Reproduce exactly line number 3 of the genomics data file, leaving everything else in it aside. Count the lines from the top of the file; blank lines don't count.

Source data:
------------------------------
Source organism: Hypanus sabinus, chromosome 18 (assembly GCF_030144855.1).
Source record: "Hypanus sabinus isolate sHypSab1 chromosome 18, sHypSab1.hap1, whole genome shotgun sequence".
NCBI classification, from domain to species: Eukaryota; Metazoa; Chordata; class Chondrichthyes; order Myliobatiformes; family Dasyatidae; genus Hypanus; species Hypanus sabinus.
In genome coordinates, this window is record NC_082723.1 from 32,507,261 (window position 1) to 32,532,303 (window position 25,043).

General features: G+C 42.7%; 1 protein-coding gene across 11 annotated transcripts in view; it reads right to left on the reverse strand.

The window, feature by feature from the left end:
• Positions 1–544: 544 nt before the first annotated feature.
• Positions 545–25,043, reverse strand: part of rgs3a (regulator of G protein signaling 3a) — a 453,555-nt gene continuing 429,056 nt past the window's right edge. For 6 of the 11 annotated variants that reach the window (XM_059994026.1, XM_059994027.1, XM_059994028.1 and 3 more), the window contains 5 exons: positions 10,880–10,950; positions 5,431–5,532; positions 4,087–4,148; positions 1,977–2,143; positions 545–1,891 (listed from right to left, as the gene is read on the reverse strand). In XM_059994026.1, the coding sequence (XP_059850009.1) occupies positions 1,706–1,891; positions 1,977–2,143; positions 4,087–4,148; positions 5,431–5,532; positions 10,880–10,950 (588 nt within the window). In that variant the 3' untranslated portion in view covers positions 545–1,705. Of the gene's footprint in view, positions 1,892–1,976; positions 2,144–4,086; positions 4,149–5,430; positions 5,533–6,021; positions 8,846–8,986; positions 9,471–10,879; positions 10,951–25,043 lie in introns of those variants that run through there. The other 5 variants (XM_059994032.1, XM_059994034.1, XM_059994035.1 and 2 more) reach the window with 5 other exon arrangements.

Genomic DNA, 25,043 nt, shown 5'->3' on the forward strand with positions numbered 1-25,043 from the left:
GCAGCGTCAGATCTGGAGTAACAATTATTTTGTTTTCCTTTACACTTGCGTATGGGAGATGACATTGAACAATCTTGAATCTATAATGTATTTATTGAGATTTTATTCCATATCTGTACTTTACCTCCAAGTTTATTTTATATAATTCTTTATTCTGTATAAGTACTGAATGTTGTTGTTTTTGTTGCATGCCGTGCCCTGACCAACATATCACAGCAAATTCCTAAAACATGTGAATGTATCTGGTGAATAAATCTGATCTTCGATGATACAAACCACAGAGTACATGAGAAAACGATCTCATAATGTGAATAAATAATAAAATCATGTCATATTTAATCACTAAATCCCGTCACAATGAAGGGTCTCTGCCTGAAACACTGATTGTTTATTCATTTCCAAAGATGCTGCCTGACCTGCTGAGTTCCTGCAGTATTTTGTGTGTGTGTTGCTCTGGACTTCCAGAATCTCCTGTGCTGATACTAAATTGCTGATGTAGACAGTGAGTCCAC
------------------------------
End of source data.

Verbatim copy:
NCBI classification, from domain to species: Eukaryota; Metazoa; Chordata; class Chondrichthyes; order Myliobatiformes; family Dasyatidae; genus Hypanus; species Hypanus sabinus.